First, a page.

Can you give us the background to Eskom’s evergreen contracts with major mining houses, including Glencore?

If you received a mining licence, Eskom would build a power station close to the mine. They would give you money to establish the mine, pay for equipment and give you a 40-year contract to supply coal. This is what is called cost plus mine. The prepayment has been there for years on the cost plus mines.

The benefit to Eskom for giving capital is that you will supply coal to Eskom. The Glencore contract was a cost plus mine. That 40-year contract was coming to an end in 2018. The price that was agreed to at the time was determined up front.

So I arrived at Eskom in 2015 and they told me that these guys were supplying us with coal at R150 a ton but they want to increase the price from now until 2018 to R530. I said no, we didn’t have the money, we were in the middle of load shedding and we were not getting any tariff increases. Glencore had a contract to supply us with coal until 2018 at R150. I’m not ashamed that I refused. I would do it again. Imagine if that agreement had been concluded and I signed it, people would say that Glencore must have bribed me.

We read the contract properly and in terms of the contract, over the 40 years they were supposed to supply a certain quality. And the reason why the quality of coal was specified is because if the power stations get a lower quality of coal, they can break down.

If they supplied lower quality coal, they were supposed to get a penalty. Over the 40 years, that clause was not enforced so I said calculate the instances where that penalty should have been enforced and the cumulative value of the penalty now. That penalty was R2.1bn.

I said to Glencore that they would supply coal at R150 and pay that penalty. They said they couldn’t and if they did that, the mine would close down.

I said to Mr (Ivan) Glasenberg: “You expect me to collect arrears from Soweto but I can’t collect from you. I want it. That penalty must be paid.” He said to me in June 2015 that they would stop the supply of coal to Hendrina and there would be more load shedding. I said bring it on. Of course, the moment that threat was put on the table, I went back to Eskom and said we must increase the stock price in case they follow through with their threat. We scavenged for coal.

Former mineral resources minister Ngoako Ramatlhodi claimed you put him under pressure to suspend Glencore’s mining licence. Is this true?

In July, there was suddenly an issue with the Minister of Mineral Resources. The Department of Mineral Resources said Glencore was going to retrench people, so the department would take away their licence and they did. If they didn’t have a licence to mine, they had to stop supply.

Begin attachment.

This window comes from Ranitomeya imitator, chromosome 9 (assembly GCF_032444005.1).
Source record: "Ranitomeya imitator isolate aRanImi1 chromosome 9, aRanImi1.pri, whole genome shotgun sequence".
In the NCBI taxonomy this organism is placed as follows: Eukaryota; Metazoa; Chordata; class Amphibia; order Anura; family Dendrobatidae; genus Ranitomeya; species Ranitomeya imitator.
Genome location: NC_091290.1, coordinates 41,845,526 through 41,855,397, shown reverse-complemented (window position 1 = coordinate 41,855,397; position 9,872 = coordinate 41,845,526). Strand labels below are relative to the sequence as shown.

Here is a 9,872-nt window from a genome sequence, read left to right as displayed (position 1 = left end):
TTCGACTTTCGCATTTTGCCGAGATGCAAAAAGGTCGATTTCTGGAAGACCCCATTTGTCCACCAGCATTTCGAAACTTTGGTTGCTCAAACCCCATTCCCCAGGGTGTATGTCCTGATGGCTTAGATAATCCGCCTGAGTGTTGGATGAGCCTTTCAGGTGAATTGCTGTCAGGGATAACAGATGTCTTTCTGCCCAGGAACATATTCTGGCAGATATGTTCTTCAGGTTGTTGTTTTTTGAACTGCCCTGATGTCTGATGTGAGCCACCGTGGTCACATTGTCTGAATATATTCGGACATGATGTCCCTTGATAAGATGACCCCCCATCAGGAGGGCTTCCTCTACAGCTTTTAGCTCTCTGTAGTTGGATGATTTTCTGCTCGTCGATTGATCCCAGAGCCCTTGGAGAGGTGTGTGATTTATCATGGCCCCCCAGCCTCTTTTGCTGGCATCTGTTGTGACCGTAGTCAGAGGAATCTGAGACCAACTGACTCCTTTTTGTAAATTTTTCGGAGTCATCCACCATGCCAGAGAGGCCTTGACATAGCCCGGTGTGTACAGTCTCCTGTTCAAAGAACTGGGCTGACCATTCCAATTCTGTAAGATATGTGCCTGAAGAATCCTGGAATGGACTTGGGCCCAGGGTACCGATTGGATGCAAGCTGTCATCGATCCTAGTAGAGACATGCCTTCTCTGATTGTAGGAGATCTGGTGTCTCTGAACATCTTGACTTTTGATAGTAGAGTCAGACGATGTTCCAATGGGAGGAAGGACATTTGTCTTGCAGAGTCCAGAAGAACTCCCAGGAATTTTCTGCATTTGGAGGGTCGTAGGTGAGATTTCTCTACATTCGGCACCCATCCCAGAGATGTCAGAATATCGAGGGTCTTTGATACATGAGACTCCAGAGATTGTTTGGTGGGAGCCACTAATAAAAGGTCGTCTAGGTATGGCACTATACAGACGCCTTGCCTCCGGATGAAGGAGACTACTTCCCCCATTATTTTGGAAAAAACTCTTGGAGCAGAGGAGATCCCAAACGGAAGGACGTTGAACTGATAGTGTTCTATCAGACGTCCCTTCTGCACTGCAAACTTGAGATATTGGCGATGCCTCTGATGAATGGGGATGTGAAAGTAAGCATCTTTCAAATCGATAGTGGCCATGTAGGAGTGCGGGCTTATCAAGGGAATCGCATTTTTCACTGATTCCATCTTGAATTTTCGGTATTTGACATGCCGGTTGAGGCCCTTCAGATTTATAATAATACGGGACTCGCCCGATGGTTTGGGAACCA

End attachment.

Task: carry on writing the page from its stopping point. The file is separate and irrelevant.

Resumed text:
I went with Mr Ben Ngubane (chairperson of Eskom) to Ramatlhodi and asked them not to take away their licence. They want to stop supply. Today, Ramatlhodi said I went to him to ask him to close the mine. The Department of Mineral Resources took away Glencore’s licence in July 2015. Within a few days, they gave back the licence.

If Glencore unilaterally terminated the supply of coal to Hendrina, the implications of not delivering would be load shedding and they knew that. We would interdict them to enforce the R150 per ton fee. They had to find a way of terminating supply in a way that wouldn’t involve going to court. After getting back their licence, the next thing they did was to put the mine into business rescue.

In terms of business rescue laws, business rescue practitioners can suspend any contract. Their mission is to rescue the business. The first thing the business rescue practitioners did in August 2015 was to write to us, saying we would have to increase the price to R450 or it would not be possible to rescue the business. The only thing we could say to him in terms of the business rescue laws was to ask for the rescue plan. We did not receive a plan. Their only plan was increasing the price of selling coal to Eskom.

Glencore suspended the supply of coal but the power station did not close down. We continued to generate electricity even though they stopped supplying coal at the beginning of August 2016 with the hope that it would increase load shedding. We successfully stopped load shedding on August 8, 2016. For the first time, we went through a whole month with no load shedding and without Glencore’s coal because we had made contingency plans. We survived and we have not load shed since.

A month later, the CEO (Glasenberg) called and said they wanted to talk. They asked if they could start supply again. I said: “Fine but you must start supply tonight.” Half an hour later, he called again and said: “I’m sorry, Mr Molefe, but can we start supply from tomorrow morning at 8am?” I said that was fine.

Do you know the sense of victory we had at the time? It meant that this issue of R530, or R450 per ton of coal, was gone. We called their bluff but we came out on top. And, most importantly, we were not load shedding. Then Glencore came and said they would supply Eskom at R150 a ton but they wanted to sell the mine. I said: “You must tell whoever you are selling to that there is a contract with Eskom until 2018.” A lot of people wanted to buy it, including Shanduka, but they wanted to revise the coal price. I said no, it stays until 2018. Eventually they came and said, “We have a buyer. It’s the Guptas and they don’t have a problem with R150. They will buy the mine.” The next thing Thuli Madonsela said I made phone calls to the Guptas about the sale of the mine.

Parliament has never been interested in finding out what caused load shedding in the first instance and how it was overcome. So that’s the story. There were also other mines that had 40-year contracts like Exxaro and Anglo American.”